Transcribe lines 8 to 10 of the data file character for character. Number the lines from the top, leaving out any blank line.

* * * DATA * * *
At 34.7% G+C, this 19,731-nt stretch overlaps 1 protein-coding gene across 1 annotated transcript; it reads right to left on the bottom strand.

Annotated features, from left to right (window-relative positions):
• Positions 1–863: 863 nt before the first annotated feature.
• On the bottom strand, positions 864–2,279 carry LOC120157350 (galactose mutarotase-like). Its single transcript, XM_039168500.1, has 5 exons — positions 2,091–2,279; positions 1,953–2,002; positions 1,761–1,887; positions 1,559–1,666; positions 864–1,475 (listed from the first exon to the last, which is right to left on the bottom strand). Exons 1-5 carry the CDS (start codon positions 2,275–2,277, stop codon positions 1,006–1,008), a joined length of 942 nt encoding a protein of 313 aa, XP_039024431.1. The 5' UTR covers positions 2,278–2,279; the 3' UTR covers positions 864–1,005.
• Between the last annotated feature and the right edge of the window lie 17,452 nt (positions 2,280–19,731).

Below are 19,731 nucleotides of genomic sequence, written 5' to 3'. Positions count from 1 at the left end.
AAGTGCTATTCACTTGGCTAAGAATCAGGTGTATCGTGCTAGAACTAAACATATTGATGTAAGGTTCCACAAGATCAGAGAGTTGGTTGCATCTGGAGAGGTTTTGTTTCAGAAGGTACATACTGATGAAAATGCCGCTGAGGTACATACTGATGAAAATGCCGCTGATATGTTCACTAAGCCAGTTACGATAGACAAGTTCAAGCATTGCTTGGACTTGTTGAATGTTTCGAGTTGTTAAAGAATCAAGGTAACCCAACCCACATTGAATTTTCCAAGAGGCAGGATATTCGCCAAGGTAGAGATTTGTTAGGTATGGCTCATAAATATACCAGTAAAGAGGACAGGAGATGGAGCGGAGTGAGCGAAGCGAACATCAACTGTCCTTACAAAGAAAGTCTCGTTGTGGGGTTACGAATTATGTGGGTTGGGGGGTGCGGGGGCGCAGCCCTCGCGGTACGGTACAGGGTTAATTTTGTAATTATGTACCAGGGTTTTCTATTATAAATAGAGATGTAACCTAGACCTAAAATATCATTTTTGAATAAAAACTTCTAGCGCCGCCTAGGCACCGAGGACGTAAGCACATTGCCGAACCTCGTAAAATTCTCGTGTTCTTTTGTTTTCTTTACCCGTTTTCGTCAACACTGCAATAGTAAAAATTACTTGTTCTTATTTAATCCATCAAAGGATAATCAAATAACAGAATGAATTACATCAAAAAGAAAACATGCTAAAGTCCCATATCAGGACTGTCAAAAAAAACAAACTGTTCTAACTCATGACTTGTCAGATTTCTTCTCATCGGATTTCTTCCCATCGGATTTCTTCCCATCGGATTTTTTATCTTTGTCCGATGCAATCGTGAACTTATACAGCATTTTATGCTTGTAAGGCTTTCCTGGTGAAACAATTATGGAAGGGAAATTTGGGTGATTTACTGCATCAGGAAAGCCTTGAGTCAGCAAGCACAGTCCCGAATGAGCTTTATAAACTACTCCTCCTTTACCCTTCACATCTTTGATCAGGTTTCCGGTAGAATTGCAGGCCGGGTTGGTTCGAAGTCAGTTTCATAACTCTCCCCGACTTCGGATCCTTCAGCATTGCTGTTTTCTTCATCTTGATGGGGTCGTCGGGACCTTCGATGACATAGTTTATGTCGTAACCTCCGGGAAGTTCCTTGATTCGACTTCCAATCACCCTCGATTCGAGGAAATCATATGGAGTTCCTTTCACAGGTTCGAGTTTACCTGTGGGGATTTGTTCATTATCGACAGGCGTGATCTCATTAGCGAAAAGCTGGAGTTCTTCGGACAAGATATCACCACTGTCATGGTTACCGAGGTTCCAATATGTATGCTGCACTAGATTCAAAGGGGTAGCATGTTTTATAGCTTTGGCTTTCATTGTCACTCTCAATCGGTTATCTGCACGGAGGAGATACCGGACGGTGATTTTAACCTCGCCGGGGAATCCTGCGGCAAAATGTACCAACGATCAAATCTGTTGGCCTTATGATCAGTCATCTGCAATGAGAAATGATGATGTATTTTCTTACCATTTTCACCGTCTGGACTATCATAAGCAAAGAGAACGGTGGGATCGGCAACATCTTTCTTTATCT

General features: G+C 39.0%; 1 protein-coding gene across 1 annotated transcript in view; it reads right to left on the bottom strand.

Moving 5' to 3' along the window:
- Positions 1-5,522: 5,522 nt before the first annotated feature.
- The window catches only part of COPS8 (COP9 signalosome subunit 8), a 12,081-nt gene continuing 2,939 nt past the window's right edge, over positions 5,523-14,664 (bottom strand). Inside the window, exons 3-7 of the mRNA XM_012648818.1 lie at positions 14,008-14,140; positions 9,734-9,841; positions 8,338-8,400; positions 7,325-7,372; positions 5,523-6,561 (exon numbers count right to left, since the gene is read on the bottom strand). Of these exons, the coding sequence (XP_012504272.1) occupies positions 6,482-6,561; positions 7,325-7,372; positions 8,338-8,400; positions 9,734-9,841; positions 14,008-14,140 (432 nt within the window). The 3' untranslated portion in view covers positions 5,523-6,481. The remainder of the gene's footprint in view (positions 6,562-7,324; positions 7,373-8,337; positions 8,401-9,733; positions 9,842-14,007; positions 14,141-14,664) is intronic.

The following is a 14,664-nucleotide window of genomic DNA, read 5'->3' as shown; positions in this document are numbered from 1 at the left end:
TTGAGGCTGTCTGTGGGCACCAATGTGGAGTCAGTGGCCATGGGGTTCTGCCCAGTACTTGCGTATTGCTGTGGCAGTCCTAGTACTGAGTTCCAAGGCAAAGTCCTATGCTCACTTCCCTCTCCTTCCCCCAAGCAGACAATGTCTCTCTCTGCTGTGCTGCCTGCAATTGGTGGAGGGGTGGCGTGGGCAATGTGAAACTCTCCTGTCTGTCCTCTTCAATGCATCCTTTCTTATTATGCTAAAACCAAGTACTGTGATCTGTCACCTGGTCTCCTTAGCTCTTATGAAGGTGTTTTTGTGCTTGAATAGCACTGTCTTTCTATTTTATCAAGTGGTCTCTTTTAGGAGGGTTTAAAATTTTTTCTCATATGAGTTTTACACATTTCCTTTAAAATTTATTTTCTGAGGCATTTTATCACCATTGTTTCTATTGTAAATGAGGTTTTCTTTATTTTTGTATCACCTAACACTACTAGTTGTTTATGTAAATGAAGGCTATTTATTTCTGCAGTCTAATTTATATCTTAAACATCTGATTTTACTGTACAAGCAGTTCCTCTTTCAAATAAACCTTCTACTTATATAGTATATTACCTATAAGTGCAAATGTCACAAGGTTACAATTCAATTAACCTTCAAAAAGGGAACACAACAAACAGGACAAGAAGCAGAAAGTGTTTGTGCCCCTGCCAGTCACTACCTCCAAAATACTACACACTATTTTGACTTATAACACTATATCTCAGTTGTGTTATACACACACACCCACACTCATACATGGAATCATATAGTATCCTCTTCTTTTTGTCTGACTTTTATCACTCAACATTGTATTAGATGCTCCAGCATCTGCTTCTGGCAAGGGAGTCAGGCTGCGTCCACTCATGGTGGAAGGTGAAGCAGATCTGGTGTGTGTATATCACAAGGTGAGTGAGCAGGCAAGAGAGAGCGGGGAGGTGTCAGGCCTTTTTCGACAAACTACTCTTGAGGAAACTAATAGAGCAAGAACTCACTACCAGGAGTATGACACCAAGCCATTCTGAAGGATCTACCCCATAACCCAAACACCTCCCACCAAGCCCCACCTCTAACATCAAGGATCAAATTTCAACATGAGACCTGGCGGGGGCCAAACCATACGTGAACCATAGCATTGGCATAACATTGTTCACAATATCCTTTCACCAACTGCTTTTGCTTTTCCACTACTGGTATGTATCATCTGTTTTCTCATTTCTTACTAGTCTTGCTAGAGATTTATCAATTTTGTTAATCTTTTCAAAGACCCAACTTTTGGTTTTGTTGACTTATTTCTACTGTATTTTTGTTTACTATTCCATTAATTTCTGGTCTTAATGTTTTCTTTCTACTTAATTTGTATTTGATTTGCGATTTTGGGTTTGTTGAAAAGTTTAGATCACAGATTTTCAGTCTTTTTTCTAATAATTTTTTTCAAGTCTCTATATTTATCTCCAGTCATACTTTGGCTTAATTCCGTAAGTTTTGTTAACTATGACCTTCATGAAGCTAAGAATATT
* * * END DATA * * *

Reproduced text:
General features: G+C 39.0%; 1 protein-coding gene across 1 annotated transcript in view; it reads right to left on the bottom strand.

Moving 5' to 3' along the window:
- Positions 1-5,522: 5,522 nt before the first annotated feature.